“Pointed” lessons from a gun | Walker Moore

by Walker Moore
founder, president of AweStar Ministries

Walker Moore has for decades trained and led thousands of teens on international missions trips, thus changing their lives as disciples and changing the eternities for others who became disciples as a result.
Walker is gifted by God in preaching and leadership. Having spoken at state Baptist conventions, local associations, major churches and missions conferences across the SBC, he remains an influential voice for missions among pastors, church staff and members, and teens.
To book Walker as a speaker in your church or conference, click HERE.
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Twice in my life, I have been held at gunpoint. I pray you will never have to experience the feeling of holding your hands high in the air while looking down a gun barrel. I don’t recommend it.

The first time it happened was in Mexico. I was on staff at FBC, Tulsa, and we had collected clothing for people who lived at a garbage dump in Mexico. We shipped the clothes to Laredo, Texas, where I had reserved a van to rent, loaded the clothes and took them across the border into Nuevo Laredo, Mexico, where the church planters would distributed them.

Upon my arrival in Mexico, I encountered a problem: the rental company had no van. Since we had already made a deposit, we needed a vehicle. But all they had was a white Lincoln Continental Mark V so I used it. There is only one word in the English language to describe this car: behemoth. It took a country mile to turn the thing around.

Realizing I would have to make multiple trips across the border, I stuffed clothes in the trunk, in the back window, on the back floorboard, on the back seat and finally on the passenger seat, leaving a space just large enough for me to sit. I must have looked more like a gangster than a Baptist minister. The only thing missing was the bling.

I drove across the border to the dump, where the missionaries were waiting, and dropped off the first load. I went back and picked up another load. As I pulled into the dump area for the fifth time, with still more clothes, jeeps and federal soldiers surrounded the car, and every man pointed a gun at me. Yelling in Spanish, they motioned for me to get out. I slid out with my hands in the air.

“Why are you making so many trips back and forth into Mexico?” they demanded.

Since my Spanish is poor, I started yelling the only thing I knew, “Yo soy Bautista Pastor, Yo soy Bautista Pastor” (“I am a Baptist pastor”).

“Prove it!” the man in charge said. All I could think of was the little New Testament in my pocket. Slowly, I reached into my shirt pocket, pulled out the tiny Bible and held it high in the air as I shouted, “La Biblia, Nuevo Testamento!” (“The Bible, New Testament”).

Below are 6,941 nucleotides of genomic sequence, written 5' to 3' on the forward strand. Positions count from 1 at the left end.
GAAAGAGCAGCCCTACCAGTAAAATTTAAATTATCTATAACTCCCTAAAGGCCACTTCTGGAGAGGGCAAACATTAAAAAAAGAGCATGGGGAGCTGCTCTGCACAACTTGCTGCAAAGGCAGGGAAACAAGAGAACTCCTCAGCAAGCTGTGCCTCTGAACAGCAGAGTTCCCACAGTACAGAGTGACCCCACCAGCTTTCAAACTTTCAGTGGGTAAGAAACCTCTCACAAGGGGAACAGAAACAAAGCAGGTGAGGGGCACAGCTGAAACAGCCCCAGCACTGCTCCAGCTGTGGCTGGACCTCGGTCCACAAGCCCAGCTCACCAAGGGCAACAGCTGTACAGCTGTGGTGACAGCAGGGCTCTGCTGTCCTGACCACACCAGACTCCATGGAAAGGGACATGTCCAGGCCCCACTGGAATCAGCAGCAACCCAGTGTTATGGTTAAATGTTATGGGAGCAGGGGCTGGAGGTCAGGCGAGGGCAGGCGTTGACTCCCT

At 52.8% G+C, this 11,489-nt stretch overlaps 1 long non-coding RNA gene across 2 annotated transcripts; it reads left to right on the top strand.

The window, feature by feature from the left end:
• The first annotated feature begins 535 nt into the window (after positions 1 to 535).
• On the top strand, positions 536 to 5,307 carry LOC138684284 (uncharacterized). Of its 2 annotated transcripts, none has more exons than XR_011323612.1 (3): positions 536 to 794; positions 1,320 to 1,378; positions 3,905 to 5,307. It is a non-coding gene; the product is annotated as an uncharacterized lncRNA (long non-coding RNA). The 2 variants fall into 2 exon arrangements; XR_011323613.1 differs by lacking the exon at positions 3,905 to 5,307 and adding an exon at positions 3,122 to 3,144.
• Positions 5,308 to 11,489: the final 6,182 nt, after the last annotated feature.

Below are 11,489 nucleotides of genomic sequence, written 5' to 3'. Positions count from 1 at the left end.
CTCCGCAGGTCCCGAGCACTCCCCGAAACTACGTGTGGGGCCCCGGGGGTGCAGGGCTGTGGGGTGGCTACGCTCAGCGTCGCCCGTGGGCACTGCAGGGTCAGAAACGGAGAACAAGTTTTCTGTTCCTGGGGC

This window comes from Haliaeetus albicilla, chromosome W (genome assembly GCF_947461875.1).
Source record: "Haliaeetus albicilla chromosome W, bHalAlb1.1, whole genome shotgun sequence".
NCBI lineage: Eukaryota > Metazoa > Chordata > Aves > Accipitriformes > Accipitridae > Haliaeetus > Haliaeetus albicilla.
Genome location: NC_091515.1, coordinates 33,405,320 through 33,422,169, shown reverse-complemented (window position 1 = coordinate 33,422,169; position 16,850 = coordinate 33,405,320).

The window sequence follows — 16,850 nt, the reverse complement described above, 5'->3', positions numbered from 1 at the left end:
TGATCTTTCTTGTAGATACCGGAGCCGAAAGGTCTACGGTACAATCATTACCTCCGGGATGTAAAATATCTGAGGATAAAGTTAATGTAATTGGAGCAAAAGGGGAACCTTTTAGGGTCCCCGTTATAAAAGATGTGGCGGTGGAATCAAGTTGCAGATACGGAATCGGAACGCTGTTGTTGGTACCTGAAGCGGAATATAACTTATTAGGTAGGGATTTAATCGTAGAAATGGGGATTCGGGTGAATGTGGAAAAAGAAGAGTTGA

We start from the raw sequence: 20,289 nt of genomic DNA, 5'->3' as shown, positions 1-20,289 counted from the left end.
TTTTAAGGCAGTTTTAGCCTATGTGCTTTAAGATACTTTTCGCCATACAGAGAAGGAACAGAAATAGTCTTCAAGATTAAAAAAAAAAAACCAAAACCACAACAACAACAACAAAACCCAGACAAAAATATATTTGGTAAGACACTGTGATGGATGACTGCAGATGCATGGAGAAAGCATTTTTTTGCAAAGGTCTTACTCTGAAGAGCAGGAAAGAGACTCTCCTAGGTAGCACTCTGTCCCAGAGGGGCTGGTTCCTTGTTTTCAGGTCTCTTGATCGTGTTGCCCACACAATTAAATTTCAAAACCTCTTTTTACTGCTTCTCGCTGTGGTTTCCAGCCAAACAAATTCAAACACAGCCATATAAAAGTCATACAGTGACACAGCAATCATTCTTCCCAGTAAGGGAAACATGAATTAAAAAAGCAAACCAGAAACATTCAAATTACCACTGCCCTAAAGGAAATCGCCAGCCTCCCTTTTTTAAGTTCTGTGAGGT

The leader took it from me and looked through it, saying, “Si, la Biblia,” as he passed it around the circle. One by one, the soldiers thumbed through the New Testament and lowered their rifles until all were pointed at the ground. As quickly as the soldiers came, they left. To this day, I don’t know what would have happened if I hadn’t had my New Testament along.

The second time I was held at gunpoint, I was attending the Criswell Center for Biblical Studies. I had to park about a half a mile away from the school. One day, as a friend and I were returning to the parking lot, we ran into an unusually dressed young man. As we passed him, I felt something cold and hard shoved into the small of my back. I started to look back, and the young man said, “Give me all your money, or I’ll blow your brains out.”

I figured he wasn’t too intelligent if he thought my brains were in the small of my back. I opened my wallet and gave him all the money I had. My friend did the same. The young man started shaking and yelling, “Where’s the rest of the money?” I calmly told him that my friend and I attended Bible college and were living by faith.

“We’ve only got three dollars between us,” I said, “but you’re welcome to it.”

“You two are preachers?”

“Yes.”

He handed us back our money and walked away.

Later, when the police caught him, we had to help identify the man. He had robbed five other people that morning. Out of the five, my friend and I had the most money, and he had given it all back.

When you follow God, He provides supernatural protection. I know what dangerous is, and it isn’t looking down the barrel of a rifle. Disobeying God is far more dangerous, with many more far-reaching consequences.

We need to teach our children that they are safer in the lion’s den or the fiery furnace with God than living outside of His will. That way, they will trust in Him — even if they find themselves looking down the barrel of a gun.